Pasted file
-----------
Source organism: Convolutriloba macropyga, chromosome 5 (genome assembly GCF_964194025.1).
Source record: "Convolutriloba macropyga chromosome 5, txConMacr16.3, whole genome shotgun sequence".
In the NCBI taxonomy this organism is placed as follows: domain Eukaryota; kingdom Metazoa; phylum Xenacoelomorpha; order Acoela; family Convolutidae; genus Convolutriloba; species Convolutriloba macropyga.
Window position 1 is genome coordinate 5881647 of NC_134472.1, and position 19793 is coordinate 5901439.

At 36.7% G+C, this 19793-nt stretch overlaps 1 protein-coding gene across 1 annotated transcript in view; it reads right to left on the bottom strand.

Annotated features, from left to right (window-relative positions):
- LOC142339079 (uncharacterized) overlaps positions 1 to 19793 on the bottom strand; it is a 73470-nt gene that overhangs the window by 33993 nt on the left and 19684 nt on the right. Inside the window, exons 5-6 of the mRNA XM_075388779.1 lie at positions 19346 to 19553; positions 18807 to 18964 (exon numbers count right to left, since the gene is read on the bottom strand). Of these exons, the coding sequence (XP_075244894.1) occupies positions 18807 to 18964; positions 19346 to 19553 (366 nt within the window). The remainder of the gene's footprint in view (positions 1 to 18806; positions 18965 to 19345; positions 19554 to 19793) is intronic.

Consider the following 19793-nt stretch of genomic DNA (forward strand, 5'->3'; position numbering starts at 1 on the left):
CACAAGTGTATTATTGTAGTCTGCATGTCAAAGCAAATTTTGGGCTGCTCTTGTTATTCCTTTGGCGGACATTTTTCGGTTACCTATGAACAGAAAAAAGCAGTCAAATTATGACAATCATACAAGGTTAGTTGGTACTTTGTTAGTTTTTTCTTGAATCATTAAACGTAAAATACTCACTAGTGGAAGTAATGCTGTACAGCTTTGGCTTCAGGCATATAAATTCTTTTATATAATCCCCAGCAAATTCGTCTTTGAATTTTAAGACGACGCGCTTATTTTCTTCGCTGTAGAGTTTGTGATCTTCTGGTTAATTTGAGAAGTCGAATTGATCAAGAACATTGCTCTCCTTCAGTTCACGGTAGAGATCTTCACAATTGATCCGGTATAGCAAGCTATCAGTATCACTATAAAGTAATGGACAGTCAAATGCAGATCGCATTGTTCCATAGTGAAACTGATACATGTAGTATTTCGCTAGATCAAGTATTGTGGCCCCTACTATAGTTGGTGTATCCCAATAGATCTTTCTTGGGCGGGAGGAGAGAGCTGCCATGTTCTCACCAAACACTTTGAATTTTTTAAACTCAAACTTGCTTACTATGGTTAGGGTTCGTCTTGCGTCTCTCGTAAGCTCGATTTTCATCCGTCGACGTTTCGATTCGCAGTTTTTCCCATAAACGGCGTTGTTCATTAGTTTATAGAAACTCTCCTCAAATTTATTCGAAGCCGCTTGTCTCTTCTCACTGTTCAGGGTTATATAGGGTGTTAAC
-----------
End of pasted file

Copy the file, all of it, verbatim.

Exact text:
Source organism: Convolutriloba macropyga, chromosome 5 (genome assembly GCF_964194025.1).
Source record: "Convolutriloba macropyga chromosome 5, txConMacr16.3, whole genome shotgun sequence".
In the NCBI taxonomy this organism is placed as follows: domain Eukaryota; kingdom Metazoa; phylum Xenacoelomorpha; order Acoela; family Convolutidae; genus Convolutriloba; species Convolutriloba macropyga.
Window position 1 is genome coordinate 5881647 of NC_134472.1, and position 19793 is coordinate 5901439.

At 36.7% G+C, this 19793-nt stretch overlaps 1 protein-coding gene across 1 annotated transcript in view; it reads right to left on the bottom strand.

Annotated features, from left to right (window-relative positions):
- LOC142339079 (uncharacterized) overlaps positions 1 to 19793 on the bottom strand; it is a 73470-nt gene that overhangs the window by 33993 nt on the left and 19684 nt on the right. Inside the window, exons 5-6 of the mRNA XM_075388779.1 lie at positions 19346 to 19553; positions 18807 to 18964 (exon numbers count right to left, since the gene is read on the bottom strand). Of these exons, the coding sequence (XP_075244894.1) occupies positions 18807 to 18964; positions 19346 to 19553 (366 nt within the window). The remainder of the gene's footprint in view (positions 1 to 18806; positions 18965 to 19345; positions 19554 to 19793) is intronic.

Consider the following 19793-nt stretch of genomic DNA (forward strand, 5'->3'; position numbering starts at 1 on the left):
CACAAGTGTATTATTGTAGTCTGCATGTCAAAGCAAATTTTGGGCTGCTCTTGTTATTCCTTTGGCGGACATTTTTCGGTTACCTATGAACAGAAAAAAGCAGTCAAATTATGACAATCATACAAGGTTAGTTGGTACTTTGTTAGTTTTTTCTTGAATCATTAAACGTAAAATACTCACTAGTGGAAGTAATGCTGTACAGCTTTGGCTTCAGGCATATAAATTCTTTTATATAATCCCCAGCAAATTCGTCTTTGAATTTTAAGACGACGCGCTTATTTTCTTCGCTGTAGAGTTTGTGATCTTCTGGTTAATTTGAGAAGTCGAATTGATCAAGAACATTGCTCTCCTTCAGTTCACGGTAGAGATCTTCACAATTGATCCGGTATAGCAAGCTATCAGTATCACTATAAAGTAATGGACAGTCAAATGCAGATCGCATTGTTCCATAGTGAAACTGATACATGTAGTATTTCGCTAGATCAAGTATTGTGGCCCCTACTATAGTTGGTGTATCCCAATAGATCTTTCTTGGGCGGGAGGAGAGAGCTGCCATGTTCTCACCAAACACTTTGAATTTTTTAAACTCAAACTTGCTTACTATGGTTAGGGTTCGTCTTGCGTCTCTCGTAAGCTCGATTTTCATCCGTCGACGTTTCGATTCGCAGTTTTTCCCATAAACGGCGTTGTTCATTAGTTTATAGAAACTCTCCTCAAATTTATTCGAAGCCGCTTGTCTCTTCTCACTGTTCAGGGTTATATAGGGTGTTAAC